Proofreading – Wrong Words and Quotation Marks

A writer often has a hard time proofreading their own work.  I know that I do.

Even if you run spell check in your writing software, use Grammarly or some other proofreading software, you still probably did not catch all the errors in your work.

For instance, if use the wrong word and it is spelled correctly, a spell checker may or may not pick up this mistake.

 

Example of wrong word usage:

Did you catch my illusion to the National Geographic article?

The word “illusion” is spelled correctly, however, it means an error in perception of reality.

The correct word to use in the above sentence would be “allusion” which means “reference.”

 

What about those quotation marks?

When quoting another author, you need quotation marks to show where their words began and end.

Example of using quotation marks:

Robert Frost wrote, “Two roads diverged in a woods, and I – I took the one less traveled by, and that has made all the difference.”

Without the end set of quotation marks:

Robert Frost wrote, “Two roads diverged in a woods, and I – I took the one less traveled by, and that has made all the difference.  Do you see how quotation marks are used?

Since the end set of quotation marks are not in place, a reader may think that everything was written by Frost, when in fact, the question is not part of the quoted poem.

To proofread the above, I would need to add an end set of quotation marks because Frost’s poem does not include the question, “Do you see how quotation marks are used?”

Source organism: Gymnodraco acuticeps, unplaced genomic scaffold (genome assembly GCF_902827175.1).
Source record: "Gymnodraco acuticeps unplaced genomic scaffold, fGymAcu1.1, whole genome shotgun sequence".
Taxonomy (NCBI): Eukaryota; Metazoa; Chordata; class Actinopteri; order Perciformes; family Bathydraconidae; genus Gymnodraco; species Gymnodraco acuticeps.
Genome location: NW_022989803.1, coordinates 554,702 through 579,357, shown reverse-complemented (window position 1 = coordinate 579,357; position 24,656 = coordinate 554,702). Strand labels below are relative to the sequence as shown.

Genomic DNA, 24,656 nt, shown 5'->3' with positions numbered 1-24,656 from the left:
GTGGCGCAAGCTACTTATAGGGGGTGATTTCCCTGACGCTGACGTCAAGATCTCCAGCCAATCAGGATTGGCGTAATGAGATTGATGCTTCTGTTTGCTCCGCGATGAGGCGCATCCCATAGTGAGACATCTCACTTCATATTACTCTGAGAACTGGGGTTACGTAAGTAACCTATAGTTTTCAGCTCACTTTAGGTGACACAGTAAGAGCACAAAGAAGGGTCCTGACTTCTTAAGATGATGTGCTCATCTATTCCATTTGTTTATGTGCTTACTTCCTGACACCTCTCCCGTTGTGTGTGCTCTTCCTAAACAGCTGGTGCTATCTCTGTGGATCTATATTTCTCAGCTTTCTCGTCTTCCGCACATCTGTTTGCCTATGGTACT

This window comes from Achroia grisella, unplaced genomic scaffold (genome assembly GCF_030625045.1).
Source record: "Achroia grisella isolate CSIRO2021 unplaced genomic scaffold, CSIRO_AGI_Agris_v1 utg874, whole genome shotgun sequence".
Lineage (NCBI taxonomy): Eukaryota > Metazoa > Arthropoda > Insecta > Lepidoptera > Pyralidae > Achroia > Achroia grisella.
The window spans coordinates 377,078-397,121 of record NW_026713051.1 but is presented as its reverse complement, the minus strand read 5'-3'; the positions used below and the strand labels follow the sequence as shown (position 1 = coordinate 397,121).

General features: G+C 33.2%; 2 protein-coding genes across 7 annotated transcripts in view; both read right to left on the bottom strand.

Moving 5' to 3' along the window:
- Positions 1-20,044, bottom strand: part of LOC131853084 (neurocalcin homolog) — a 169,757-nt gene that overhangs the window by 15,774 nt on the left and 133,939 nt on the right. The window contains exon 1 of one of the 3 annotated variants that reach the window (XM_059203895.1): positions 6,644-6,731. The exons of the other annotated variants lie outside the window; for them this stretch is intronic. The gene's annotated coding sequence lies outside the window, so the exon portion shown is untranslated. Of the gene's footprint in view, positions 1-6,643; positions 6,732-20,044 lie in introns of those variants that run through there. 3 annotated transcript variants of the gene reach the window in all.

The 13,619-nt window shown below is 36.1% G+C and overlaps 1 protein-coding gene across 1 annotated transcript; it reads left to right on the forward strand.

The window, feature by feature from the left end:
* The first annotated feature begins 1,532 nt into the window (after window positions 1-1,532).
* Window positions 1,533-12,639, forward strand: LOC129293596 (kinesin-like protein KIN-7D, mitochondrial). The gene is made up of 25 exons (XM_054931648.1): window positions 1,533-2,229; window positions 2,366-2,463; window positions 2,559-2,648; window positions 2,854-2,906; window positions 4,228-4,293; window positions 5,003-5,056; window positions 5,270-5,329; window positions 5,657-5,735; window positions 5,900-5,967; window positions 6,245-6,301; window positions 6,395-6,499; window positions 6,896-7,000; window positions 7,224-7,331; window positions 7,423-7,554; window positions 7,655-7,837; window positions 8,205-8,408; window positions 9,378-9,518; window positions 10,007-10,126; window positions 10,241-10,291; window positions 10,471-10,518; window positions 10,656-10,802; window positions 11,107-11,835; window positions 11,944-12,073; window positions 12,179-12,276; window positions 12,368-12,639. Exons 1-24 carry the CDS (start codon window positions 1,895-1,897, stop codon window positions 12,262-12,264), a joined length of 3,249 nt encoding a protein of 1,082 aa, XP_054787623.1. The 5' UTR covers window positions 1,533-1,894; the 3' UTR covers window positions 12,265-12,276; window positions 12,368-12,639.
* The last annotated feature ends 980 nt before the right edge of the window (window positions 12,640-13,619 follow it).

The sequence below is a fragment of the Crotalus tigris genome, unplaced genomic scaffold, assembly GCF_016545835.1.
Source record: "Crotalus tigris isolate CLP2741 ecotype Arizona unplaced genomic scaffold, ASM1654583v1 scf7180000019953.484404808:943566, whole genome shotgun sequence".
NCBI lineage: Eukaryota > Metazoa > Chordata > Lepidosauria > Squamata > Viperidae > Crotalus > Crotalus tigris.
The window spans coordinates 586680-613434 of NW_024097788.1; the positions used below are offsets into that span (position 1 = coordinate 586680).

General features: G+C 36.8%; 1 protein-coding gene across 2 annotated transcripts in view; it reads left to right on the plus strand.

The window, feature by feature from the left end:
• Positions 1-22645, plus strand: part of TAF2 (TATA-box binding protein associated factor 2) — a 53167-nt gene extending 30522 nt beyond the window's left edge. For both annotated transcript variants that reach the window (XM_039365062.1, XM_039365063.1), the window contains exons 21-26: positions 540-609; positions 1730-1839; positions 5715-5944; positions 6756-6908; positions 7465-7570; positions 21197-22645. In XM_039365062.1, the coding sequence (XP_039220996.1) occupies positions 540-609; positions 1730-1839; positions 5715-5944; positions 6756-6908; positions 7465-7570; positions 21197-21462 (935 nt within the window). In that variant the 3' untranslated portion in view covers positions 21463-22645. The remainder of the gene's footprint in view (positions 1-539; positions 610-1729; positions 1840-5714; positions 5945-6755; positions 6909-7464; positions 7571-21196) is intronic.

The correct way would be:

Robert Frost wrote, “Two roads diverged in a woods, and I – I took the one less traveled by, and that has made all the difference.”  Do you see how quotation marks are used?

 

Some authors use Beta Readers to help proofread and to catch those pesky inconsistencies in a story.  You know what I am talking about.  On page forty you read about an electrical fire and the fire department has spewed gallons of water and foam onto the structure, then on page forty-two, the structure has electricity.  Or a character dies on page fifty-five just to magically appear alive on page eighty without an explanation.  Yes, those inconsistencies.

Some authors hire proofreaders and editors.  This is not always possible, especially if you do not have the financial means to pay someone.  And if you do, you need to find the best possible proofreader and editor you can find and can afford to pay.

 

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One response to “Proofreading – Wrong Words and Quotation Marks

  1. For first proof reading one could possibly ask a good literary friend.
    But yes, editing is so important.
    miriam

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